Friday, October 28, 2011

Today is my son Paul's fourteenth birthday, and in honor of his birth I will give you a glimpse into our shared comic storytelling. My mother and I had a similar riff when I was young: in that case our central character was our cat Twerp, whose mother (Mrs. Erp) lived on Pointyhead Street in Fall River, Massachusetts, where she worshipped at the Church of the Trap Door (if you didn't donate during collection, you got dropped into the basement), and whose ne'er-do-well father (Wyatt Erp) had last been seen in Wacko, Texas.

The story that Paul and I share came into being thanks to his fourth- and fifth-grade spelling homework. Over breakfast, as I fed him words to spell aloud, I developed the habit of using each word in a ridiculous sentence. The words accrued into unexpectedly comic combinations, we morphed into math-homework word problems without answers, and voila: we had a setting and a cast of characters.

One thing you should know is that the fourth- and fifth-grade teacher chooses his spelling words from the kids' journals, so the lists are particularly rich for ridiculous invention.

The town is Jinx. The central character is Mr. Tacklebox, a hapless ninny. Mr. Tacklebox is the nephew of Great-Aunt Yolanda, owner of the world's most fearsome cat, Ulgy (yes, the spelling is correct). Ulgy hangs around with a lazy disreputable cousin-cat named Ratt. Great-Aunt Yolanda's next-door neighbor is Police Sergeant Kinkelhoffer, uncle of Jinx's leading citizen, Mayor Kinkelhoffer. Great-Aunt Yolanda's husband, Great-Uncle Bill, lives at the nursing home with his girlfriend, Nurse.

Important things to know about Jinx: It has a restaurant called the Happy Sibling that features not only Turf 'n' Turf but also (I'm sorry to say) the popular Tortured Chicken Sandwich and a drink special known as the Chattering Disaster. The restaurant is a watering hole for members of the local baseball team (the Jinx Cement), managed by the mysterious Mr. Velocipede, a team so starved for opponents that it's forced to play games against cats.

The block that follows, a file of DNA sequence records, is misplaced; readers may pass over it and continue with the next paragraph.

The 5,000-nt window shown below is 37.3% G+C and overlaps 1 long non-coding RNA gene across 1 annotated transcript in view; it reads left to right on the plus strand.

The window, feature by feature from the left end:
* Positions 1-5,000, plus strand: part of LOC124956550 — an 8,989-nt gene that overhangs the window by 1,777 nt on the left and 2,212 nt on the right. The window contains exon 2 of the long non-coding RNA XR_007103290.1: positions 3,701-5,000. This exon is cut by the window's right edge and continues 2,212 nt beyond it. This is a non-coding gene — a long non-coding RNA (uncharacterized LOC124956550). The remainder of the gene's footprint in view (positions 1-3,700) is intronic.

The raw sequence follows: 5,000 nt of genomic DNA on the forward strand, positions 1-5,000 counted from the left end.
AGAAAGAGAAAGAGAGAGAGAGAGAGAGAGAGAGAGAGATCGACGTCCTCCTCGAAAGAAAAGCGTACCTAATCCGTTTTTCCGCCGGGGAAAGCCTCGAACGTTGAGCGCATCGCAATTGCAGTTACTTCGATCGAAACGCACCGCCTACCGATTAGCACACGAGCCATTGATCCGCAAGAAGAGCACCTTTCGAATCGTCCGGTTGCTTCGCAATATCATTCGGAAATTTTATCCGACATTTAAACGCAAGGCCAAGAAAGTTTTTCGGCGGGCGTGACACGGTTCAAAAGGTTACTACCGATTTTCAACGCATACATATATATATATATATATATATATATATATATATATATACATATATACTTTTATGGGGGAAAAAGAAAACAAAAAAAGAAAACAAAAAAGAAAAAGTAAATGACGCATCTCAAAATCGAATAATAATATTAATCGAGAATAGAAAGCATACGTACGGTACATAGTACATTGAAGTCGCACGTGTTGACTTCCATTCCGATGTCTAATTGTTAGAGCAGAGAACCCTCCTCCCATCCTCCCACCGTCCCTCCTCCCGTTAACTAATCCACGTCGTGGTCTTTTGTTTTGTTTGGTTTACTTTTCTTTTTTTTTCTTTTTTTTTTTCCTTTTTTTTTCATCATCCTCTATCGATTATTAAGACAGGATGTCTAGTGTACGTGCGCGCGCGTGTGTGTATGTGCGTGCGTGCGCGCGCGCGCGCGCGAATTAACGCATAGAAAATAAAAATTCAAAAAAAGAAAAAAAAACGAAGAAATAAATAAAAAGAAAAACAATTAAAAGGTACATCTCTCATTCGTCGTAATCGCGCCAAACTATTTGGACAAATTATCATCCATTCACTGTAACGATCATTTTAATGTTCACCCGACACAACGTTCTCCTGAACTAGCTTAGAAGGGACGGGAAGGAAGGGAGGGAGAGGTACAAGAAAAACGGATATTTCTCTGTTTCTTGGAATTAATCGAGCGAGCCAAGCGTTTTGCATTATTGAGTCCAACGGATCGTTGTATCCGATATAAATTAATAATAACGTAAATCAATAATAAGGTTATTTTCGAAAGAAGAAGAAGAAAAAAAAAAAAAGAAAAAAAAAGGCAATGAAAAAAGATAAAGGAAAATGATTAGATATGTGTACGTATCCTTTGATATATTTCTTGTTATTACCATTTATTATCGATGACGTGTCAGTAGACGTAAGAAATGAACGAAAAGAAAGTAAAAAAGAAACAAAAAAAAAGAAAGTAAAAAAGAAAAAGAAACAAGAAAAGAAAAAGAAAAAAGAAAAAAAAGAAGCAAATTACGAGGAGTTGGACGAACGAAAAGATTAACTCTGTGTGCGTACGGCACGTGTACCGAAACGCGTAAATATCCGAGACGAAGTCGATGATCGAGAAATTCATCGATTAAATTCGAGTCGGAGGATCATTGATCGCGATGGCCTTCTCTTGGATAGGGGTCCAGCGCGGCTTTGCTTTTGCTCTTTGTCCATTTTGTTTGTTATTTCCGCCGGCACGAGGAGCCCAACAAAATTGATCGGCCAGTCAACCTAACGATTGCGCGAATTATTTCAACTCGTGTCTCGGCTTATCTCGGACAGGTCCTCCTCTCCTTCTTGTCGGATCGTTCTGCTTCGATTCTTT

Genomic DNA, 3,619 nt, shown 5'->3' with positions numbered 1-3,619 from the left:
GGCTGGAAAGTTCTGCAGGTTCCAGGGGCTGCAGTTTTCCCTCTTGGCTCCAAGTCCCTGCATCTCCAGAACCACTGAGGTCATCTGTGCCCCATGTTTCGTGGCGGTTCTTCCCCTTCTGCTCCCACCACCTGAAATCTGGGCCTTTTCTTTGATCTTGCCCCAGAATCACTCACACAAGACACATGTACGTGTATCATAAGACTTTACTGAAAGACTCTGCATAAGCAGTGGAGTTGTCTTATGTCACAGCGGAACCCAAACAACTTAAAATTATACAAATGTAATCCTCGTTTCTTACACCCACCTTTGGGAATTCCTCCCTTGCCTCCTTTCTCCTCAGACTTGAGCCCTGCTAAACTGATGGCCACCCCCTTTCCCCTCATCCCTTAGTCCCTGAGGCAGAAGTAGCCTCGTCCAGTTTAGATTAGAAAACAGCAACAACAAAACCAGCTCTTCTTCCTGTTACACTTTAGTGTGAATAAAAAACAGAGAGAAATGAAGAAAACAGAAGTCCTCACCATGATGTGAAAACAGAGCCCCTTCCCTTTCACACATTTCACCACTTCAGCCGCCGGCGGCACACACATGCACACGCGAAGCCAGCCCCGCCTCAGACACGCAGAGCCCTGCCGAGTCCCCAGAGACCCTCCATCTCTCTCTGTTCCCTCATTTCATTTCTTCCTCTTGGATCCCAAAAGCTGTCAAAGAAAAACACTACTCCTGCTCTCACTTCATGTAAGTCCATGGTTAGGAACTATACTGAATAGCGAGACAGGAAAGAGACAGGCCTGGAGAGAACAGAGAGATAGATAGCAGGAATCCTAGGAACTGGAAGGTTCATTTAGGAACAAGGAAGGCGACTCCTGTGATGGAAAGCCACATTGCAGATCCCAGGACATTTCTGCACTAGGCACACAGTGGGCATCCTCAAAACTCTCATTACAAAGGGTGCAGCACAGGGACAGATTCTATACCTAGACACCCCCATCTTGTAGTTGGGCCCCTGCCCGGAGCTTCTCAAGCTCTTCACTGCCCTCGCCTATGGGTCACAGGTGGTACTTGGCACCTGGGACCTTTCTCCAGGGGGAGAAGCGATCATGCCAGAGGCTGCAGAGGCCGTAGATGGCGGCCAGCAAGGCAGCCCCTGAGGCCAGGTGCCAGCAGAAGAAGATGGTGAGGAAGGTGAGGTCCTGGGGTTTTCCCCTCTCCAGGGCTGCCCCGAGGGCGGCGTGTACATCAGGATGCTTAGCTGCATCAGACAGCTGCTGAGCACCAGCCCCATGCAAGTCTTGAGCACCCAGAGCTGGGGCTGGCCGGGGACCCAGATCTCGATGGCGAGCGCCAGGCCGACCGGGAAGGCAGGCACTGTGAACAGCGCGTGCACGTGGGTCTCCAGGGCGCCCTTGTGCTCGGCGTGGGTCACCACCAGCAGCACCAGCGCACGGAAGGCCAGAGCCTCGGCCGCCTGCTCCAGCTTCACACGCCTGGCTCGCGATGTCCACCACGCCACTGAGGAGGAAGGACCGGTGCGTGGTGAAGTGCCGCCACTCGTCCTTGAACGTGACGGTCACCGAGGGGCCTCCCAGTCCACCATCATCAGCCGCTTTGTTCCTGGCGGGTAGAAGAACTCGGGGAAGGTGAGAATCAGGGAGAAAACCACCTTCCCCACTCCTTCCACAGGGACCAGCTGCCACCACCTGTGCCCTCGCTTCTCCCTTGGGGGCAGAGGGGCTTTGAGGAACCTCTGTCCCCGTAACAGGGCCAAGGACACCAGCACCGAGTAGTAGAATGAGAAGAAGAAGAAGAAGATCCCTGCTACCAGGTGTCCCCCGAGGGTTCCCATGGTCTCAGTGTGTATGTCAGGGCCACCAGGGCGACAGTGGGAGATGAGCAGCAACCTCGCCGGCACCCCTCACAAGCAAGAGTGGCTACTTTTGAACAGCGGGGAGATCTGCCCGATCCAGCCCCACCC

Important thing to know about Mr. Tacklebox: While he does like the 80s hair band Plaque, his overall favorite musician is Suspicious Junior, an old bluesman who crossed over into punk in an attempt to jumpstart his sagging career. SJ's most recent retrospective album is Suspicious Junior: The Rank Years.

Important thing to know about Great-Aunt Yolanda: Her life is entirely controlled by her fascist cat Ulgy, and she depends on a cleaning product known as Substitute Neighbor. Her relationship with Police Sergeant Kinkelhoffer is ambiguous.

Important thing to know about the nursing home: It serves a wholesome beverage known as Delicious System Action and permits Great-Uncle Bill to keep an assortment of power tools under his bed.

So there you have it: this is how Paul and I while away our foolish hours. And by the way, for his birthday, among other gifts, he received a badly counterfeited $14 bill from Ratt.


Mr. Hill said...

Oh, this is priceless. I think that "Turf 'n' Turf" would be a big seller in my town. You also make me think that my bedtime stories have been a little too tame, though last night's did detail the operations of our yard's squirrel newspaper. Still, you inspire.

Thank you for reminding me of Jesus' Son, too. I'd bought it and lost it in the school copy room and forgotten it but after your post the other day I got a new copy and was cringe-laughing all through my classes' silent reading yesterday and through the baseball game last night.

I hope Paul has a nice birthday.

Ruth said...

Happy Birthday, Paul! Your family has a richer and far more creative life than most of those I know. Congratulations!

Dawn Potter said...

The squirrels in our yard don't bother with yellow journalism. They wear army boots and toss grenades disguised as pinecones. They do, however, know how to read food labeling, as in b-i-r-d spells "squirrel."